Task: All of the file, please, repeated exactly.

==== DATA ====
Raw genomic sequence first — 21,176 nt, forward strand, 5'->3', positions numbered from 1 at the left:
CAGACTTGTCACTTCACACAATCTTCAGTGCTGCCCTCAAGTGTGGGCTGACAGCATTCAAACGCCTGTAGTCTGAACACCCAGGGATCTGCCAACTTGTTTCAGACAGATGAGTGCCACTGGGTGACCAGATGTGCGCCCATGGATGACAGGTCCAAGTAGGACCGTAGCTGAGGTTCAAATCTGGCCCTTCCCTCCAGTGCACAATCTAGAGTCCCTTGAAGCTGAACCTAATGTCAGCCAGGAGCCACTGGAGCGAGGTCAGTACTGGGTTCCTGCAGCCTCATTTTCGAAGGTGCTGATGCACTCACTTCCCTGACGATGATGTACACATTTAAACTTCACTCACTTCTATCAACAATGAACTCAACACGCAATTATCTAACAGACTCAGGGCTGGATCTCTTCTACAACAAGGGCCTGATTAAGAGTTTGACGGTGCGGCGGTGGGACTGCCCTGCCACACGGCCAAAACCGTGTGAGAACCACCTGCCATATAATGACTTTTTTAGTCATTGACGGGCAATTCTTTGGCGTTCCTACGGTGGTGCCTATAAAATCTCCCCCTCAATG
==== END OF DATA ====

Raw genomic sequence first — 21,176 nt, forward strand, 5'->3', positions numbered from 1 at the left:
CAGACTTGTCACTTCACACAATCTTCAGTGCTGCCCTCAAGTGTGGGCTGACAGCATTCAAACGCCTGTAGTCTGAACACCCAGGGATCTGCCAACTTGTTTCAGACAGATGAGTGCCACTGGGTGACCAGATGTGCGCCCATGGATGACAGGTCCAAGTAGGACCGTAGCTGAGGTTCAAATCTGGCCCTTCCCTCCAGTGCACAATCTAGAGTCCCTTGAAGCTGAACCTAATGTCAGCCAGGAGCCACTGGAGCGAGGTCAGTACTGGGTTCCTGCAGCCTCATTTTCGAAGGTGCTGATGCACTCACTTCCCTGACGATGATGTACACATTTAAACTTCACTCACTTCTATCAACAATGAACTCAACACGCAATTATCTAACAGACTCAGGGCTGGATCTCTTCTACAACAAGGGCCTGATTAAGAGTTTGACGGTGCGGCGGTGGGACTGCCCTGCCACACGGCCAAAACCGTGTGAGAACCACCTGCCATATAATGACTTTTTTAGTCATTGACGGGCAATTCTTTGGCGTTCCTACGGTGGTGCCTATAAAATCTCCCCCTCAATG